stomach. In addition to healthy grains,
fruits, and vegetables, meals should
include calcium-rich foods (milk, cheese,
yogurt, corn tortillas, or tofu) and iron-rich
foods (meat, chicken, iron-fortified cereals,
legumes, and raisins).

Back to School in

August

Vacation time is almost
over. It's time to get the
kids ready for school. Ask
the principal or the teacher
to see if your children
could qualify for free or reduced price
school lunches at school. The USDA
National School Lunch Program provides
nutritious lunches. Participating schools
offer: meat or meat alternate, bread or
bread alternate, milk and two fruits and/or
vegetables.







Did you know that children who
buy a hot lunch at school generally
have a more nutritious lunch than
those who take their lunch?



If you choose to pack a school lunch
box, here are some suggestions:

* Your child can help
you buy the food and
prepare his/her lunch.
* Keep sandwiches
simple- sliced turkey rather than
turkey salad-if your child doesn't like
mixtures.
* Select and prepare foods that are
appropriate for your child's age (slices
of fresh fruits for younger children,
whole fruits for older children).
* To add variety, offer foods in different
shapes and textures of food.
* It will not hurt to include one of your
child's favorite foods even if it has
more sugars, salt or fat.


Brown Bag Lunches

Grownups going to work
also need to plan their
lunches. Here are some
ideas of breads and fillings
that will add variety to
your sandwiches:


EN


Breads: whole-wheat bread, multi-grain,
potato, cinnamon, onion, oatmeal, raisin,
herb-bread

Fillings (mayonnaise-type fillings must be
kept refrigerated):

Water-packed tuna or leftover cooked fish,
flaked mixed with:
a thickened herb-seasoned tomato
sauce
chopped raw vegetables and plain
low-fat yogurt or lite mayonnaise

Chopped cooked lean meat or poultry
mixed with:
shredded cabbage, minced onion,
and plain low-fat yogurt, seasoned
with cayenne pepper
cottage cheese and chopped raw
vegetables seasoned with chili
powder and dry mustard

Mashed cooked dry beans flavored with:
chopped garlic and onions, parsley,
rosemary, thyme and pepper
chopped cooked lean pork, celery,
onions, and plain low-fat yogurt

Sandwich Safety

* Use an insulated lunch box or bag to
keep chilled foods cold.
* Use chilled ingredients for making
sandwiches.
* Put your sandwich in the refrigerator
until lunchtime.


Local Family Nutrition Program:


S.' ''1. The Institute of Food and Agricultural Sciences (IFAS) is an Equal Employment Opportunity Affirmative Action Employer
S I authorized to provide research, educational information and other services only to individuals and institutions that function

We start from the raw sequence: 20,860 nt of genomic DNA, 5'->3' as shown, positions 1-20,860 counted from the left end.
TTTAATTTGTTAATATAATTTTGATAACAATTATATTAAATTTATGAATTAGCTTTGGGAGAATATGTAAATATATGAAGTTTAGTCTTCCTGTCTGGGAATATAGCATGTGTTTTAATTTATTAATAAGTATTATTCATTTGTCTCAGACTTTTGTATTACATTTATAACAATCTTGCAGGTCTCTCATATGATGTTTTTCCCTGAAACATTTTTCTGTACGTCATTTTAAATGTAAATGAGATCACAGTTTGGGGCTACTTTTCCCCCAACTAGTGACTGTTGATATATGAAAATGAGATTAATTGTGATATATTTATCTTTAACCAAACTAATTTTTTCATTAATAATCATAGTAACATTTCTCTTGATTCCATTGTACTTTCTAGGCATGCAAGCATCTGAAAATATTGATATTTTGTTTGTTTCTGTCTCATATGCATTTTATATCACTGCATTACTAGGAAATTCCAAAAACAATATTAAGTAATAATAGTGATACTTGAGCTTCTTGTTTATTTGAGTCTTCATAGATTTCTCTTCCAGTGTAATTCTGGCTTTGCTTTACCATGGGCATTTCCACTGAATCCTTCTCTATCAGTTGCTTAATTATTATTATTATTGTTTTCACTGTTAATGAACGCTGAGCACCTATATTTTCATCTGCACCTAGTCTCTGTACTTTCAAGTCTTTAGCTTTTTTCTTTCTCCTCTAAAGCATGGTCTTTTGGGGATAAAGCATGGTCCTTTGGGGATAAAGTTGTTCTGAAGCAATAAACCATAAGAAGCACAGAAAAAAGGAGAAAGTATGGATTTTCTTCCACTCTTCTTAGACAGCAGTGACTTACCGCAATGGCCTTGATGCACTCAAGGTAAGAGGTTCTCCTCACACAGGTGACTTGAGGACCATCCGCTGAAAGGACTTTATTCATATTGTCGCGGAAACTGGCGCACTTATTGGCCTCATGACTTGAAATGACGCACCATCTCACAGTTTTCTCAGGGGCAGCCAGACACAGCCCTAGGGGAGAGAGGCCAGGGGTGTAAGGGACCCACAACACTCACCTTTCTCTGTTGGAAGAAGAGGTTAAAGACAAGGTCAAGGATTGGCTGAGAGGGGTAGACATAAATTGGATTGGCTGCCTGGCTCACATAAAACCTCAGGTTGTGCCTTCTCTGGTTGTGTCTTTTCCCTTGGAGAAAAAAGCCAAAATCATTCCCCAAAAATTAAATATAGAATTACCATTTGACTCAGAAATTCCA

E X T ENSIO, O ,,N without regard to race, color, sex, age, handicap or national origin.
U.S. DEPARTMENT OF AGRICULTURE, COOPERATIVE EXTENSION SERVICE, UNIVERSITY OF FLORIDA, IFAS, Florida A. & M.
UNIVERSITY COOPERATIVE EXTENSION PROGRAM, AND BOARDS OF COUNTY COMMISSIONERS COOPERATING.




Full Text

PAGE 1

Family Nutrition In Action Family Nutrition Program Vol. 6 No 4 July/August 2001 This program is brought to you thanks to the support in funding from the Florida Department of Children and Families and USDA Food and Nutrition Services, in collaboration with state, county, and local agencies. July is National Ice Cream Month Ice cream is everyones favorite summer treat for snacks or desserts, but you need to read labels and choose carefully to avoid going over your fat and calorie budget. Here are three tips to help you enjoy your favorite treat without the guilt: 1. Choose fat-free ice cream or frozen yogurt over regular ice cream and save 100 calories per cup. 2. Light ice creams have about half the fat as their regular counterparts. 3. Go easy on toppings or see our suggestions for fresh fruit combinations below. Toppings can add a significant amount of calories to ice cream. Two tablespoons of most toppings contain around 100 calories. Healthy Topping Ideas Fresh fruit is always your best bet for a delicious, healthy ice cream topping. Pick from the following: Fresh strawberries Peaches mixed with fresh raspberries Kiwi and mango slices Fresh cherries Blueberries and blackberries Sliced apricots Ice Cream Label Terms: Low-fat: 3 grams or less fat per serving Light: 50% less fat than the brands regular ice cream Ice Milk: Can mean low-fat or light Nonfat: Less than 0.5 grams of fat per serving No sugar added: Neither ice cream nor addins can be sweetened with sugar; can use artificial sweeteners. This does not mean sugar free or calorie free. These tips are from the July/August 2000 issue of Communicating Food for Health Newsletter

PAGE 2